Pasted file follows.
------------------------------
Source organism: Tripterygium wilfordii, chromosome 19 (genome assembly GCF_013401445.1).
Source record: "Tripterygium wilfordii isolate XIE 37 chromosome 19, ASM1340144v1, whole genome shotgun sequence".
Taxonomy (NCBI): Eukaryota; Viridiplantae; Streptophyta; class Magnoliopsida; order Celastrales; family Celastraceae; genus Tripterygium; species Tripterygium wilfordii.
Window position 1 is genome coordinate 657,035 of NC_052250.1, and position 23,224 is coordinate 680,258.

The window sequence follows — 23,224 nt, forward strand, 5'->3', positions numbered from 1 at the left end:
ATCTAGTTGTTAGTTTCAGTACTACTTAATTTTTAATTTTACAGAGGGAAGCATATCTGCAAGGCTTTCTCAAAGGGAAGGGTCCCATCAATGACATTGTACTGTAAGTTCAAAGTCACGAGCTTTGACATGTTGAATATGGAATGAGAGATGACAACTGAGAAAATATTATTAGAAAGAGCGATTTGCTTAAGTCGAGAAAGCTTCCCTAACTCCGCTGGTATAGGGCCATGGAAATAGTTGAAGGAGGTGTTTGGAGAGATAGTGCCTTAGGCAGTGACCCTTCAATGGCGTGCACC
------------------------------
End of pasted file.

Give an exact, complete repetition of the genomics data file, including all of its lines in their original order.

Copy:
Source organism: Tripterygium wilfordii, chromosome 19 (genome assembly GCF_013401445.1).
Source record: "Tripterygium wilfordii isolate XIE 37 chromosome 19, ASM1340144v1, whole genome shotgun sequence".
Taxonomy (NCBI): Eukaryota; Viridiplantae; Streptophyta; class Magnoliopsida; order Celastrales; family Celastraceae; genus Tripterygium; species Tripterygium wilfordii.
Window position 1 is genome coordinate 657,035 of NC_052250.1, and position 23,224 is coordinate 680,258.

The window sequence follows — 23,224 nt, forward strand, 5'->3', positions numbered from 1 at the left end:
ATCTAGTTGTTAGTTTCAGTACTACTTAATTTTTAATTTTACAGAGGGAAGCATATCTGCAAGGCTTTCTCAAAGGGAAGGGTCCCATCAATGACATTGTACTGTAAGTTCAAAGTCACGAGCTTTGACATGTTGAATATGGAATGAGAGATGACAACTGAGAAAATATTATTAGAAAGAGCGATTTGCTTAAGTCGAGAAAGCTTCCCTAACTCCGCTGGTATAGGGCCATGGAAATAGTTGAAGGAGGTGTTTGGAGAGATAGTGCCTTAGGCAGTGACCCTTCAATGGCGTGCACC